In a recent interview with The Columbus Dispatch, NetJets Chairman and CEO David Sokol predicts that the company will be profitable this year and no further staffing reductions will be required “barring any major shifts in the global economy.” In November, Mr. Sokol made positive comments about prospects for NetJets in 2010 and stated that a break-even year would be likely. Since taking over at NetJets last August, Mr. Sokol has made a number of management changes and has imposed budget discipline designed to trim costs. NetJets is a subsidiary of Berkshire Hathaway.
2009 Loss: $720 million
The Columbus Dispatch article states that NetJets posted a $720 million loss for 2009 with the majority of the loss resulting from aircraft write-downs. Through the end of the third quarter, NetJets had reported a $531 million pre-tax loss of which $436 million was attributed to asset writedowns and downsizing costs. NetJets was profitable on an operating basis for the last two months of 2009 according to Mr. Sokol.
The article also states that Mr. Sokol has been approached by a number of smaller competitors that may be interested in selling their businesses to NetJets. However, only one potential deal is in the pipeline at this time. The company is not interested in taking on additional debt for large acquisitions and instead is planning to reduce debt by $300 million in 2010.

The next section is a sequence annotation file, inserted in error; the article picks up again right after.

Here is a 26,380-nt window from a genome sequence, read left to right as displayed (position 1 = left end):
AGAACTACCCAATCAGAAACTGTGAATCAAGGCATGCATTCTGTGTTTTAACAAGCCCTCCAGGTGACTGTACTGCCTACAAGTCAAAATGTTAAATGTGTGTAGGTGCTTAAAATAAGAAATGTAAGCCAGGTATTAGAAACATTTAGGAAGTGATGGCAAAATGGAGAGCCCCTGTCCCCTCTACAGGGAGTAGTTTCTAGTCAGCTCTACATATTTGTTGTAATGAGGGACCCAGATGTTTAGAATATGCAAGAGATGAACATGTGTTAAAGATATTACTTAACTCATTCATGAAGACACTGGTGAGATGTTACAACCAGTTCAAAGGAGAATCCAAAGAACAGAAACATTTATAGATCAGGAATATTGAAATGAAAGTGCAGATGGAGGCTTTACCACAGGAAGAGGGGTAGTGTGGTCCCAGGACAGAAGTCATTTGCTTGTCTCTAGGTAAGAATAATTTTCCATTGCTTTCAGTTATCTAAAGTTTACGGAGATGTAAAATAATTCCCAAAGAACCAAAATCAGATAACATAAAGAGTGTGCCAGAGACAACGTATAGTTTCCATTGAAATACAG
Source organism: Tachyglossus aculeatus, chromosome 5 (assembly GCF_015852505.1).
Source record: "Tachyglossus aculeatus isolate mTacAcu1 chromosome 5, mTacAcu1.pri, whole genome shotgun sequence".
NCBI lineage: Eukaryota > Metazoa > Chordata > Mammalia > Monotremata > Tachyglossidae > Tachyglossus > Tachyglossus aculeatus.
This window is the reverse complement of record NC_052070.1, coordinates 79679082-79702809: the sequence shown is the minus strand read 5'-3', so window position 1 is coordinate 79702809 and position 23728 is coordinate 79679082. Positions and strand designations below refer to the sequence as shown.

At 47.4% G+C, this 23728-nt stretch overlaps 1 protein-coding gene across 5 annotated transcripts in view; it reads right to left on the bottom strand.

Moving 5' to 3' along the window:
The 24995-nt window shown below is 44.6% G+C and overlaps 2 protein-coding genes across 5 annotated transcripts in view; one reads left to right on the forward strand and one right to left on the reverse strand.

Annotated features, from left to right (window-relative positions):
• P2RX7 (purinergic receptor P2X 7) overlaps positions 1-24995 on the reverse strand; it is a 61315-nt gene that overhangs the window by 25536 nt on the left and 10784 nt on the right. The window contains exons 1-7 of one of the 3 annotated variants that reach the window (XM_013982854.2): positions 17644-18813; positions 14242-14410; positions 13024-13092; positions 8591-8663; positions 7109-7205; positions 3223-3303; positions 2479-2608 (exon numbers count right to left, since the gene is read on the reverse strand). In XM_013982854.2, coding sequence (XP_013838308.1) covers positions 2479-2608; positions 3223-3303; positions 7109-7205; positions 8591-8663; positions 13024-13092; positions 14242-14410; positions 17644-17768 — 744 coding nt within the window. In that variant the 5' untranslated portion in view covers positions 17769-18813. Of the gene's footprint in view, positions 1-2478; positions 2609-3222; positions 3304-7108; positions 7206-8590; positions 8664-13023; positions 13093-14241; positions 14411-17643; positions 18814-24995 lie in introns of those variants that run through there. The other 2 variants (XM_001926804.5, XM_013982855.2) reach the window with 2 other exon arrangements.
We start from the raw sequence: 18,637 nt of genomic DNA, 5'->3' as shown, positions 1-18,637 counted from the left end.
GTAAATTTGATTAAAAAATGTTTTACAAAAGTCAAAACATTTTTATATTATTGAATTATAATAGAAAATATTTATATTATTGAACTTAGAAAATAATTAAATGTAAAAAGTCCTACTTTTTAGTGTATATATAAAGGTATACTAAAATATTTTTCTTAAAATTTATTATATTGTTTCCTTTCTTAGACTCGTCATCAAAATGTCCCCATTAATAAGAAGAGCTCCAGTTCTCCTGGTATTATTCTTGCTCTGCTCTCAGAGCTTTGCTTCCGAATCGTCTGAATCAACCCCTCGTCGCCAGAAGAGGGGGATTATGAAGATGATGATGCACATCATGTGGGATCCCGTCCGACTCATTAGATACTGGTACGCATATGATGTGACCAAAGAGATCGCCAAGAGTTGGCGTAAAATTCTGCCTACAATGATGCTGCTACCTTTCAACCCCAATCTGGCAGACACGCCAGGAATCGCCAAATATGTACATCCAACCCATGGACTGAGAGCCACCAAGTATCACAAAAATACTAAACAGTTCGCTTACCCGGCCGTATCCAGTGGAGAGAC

The Political Factor
One clear headwind for NetJets going forward involves a growing populist sentiment against private aviation. No intelligent executive in today’s political climate would dream of taking a private plane to Washington D.C. if called to testify before a Congressional committee. However, the problem extends beyond symbolism.
Populist sentiment is increasing in general and the fractional aviation industry must do a better job of communicating the tangible economic benefits associated with their product. It is likely that populist sentiment will recede once the benefits of the current economic recovery are more widely spread through the country. Until then, this is an additional negative factor for the industry in general.
The author owns shares of Berkshire Hathaway.